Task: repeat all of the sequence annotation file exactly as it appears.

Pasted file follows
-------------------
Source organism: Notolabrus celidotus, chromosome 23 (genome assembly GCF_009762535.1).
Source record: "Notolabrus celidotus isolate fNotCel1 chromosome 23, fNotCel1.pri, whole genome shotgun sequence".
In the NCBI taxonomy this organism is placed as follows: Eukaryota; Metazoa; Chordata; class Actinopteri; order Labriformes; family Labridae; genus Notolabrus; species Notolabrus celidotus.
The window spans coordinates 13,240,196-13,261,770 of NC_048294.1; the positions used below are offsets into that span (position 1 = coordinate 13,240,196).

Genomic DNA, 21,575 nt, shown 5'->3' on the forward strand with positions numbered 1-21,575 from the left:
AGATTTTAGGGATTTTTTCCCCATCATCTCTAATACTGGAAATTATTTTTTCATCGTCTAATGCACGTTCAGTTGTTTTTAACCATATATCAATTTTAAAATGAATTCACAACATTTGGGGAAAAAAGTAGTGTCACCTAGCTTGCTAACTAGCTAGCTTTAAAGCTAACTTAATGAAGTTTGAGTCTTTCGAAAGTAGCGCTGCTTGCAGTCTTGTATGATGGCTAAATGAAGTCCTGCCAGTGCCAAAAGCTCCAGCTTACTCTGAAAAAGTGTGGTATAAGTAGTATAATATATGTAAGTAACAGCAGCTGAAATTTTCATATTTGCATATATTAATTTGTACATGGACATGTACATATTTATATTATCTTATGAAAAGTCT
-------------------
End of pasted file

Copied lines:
Source organism: Notolabrus celidotus, chromosome 23 (genome assembly GCF_009762535.1).
Source record: "Notolabrus celidotus isolate fNotCel1 chromosome 23, fNotCel1.pri, whole genome shotgun sequence".
In the NCBI taxonomy this organism is placed as follows: Eukaryota; Metazoa; Chordata; class Actinopteri; order Labriformes; family Labridae; genus Notolabrus; species Notolabrus celidotus.
The window spans coordinates 13,240,196-13,261,770 of NC_048294.1; the positions used below are offsets into that span (position 1 = coordinate 13,240,196).

Genomic DNA, 21,575 nt, shown 5'->3' on the forward strand with positions numbered 1-21,575 from the left:
AGATTTTAGGGATTTTTTCCCCATCATCTCTAATACTGGAAATTATTTTTTCATCGTCTAATGCACGTTCAGTTGTTTTTAACCATATATCAATTTTAAAATGAATTCACAACATTTGGGGAAAAAAGTAGTGTCACCTAGCTTGCTAACTAGCTAGCTTTAAAGCTAACTTAATGAAGTTTGAGTCTTTCGAAAGTAGCGCTGCTTGCAGTCTTGTATGATGGCTAAATGAAGTCCTGCCAGTGCCAAAAGCTCCAGCTTACTCTGAAAAAGTGTGGTATAAGTAGTATAATATATGTAAGTAACAGCAGCTGAAATTTTCATATTTGCATATATTAATTTGTACATGGACATGTACATATTTATATTATCTTATGAAAAGTCT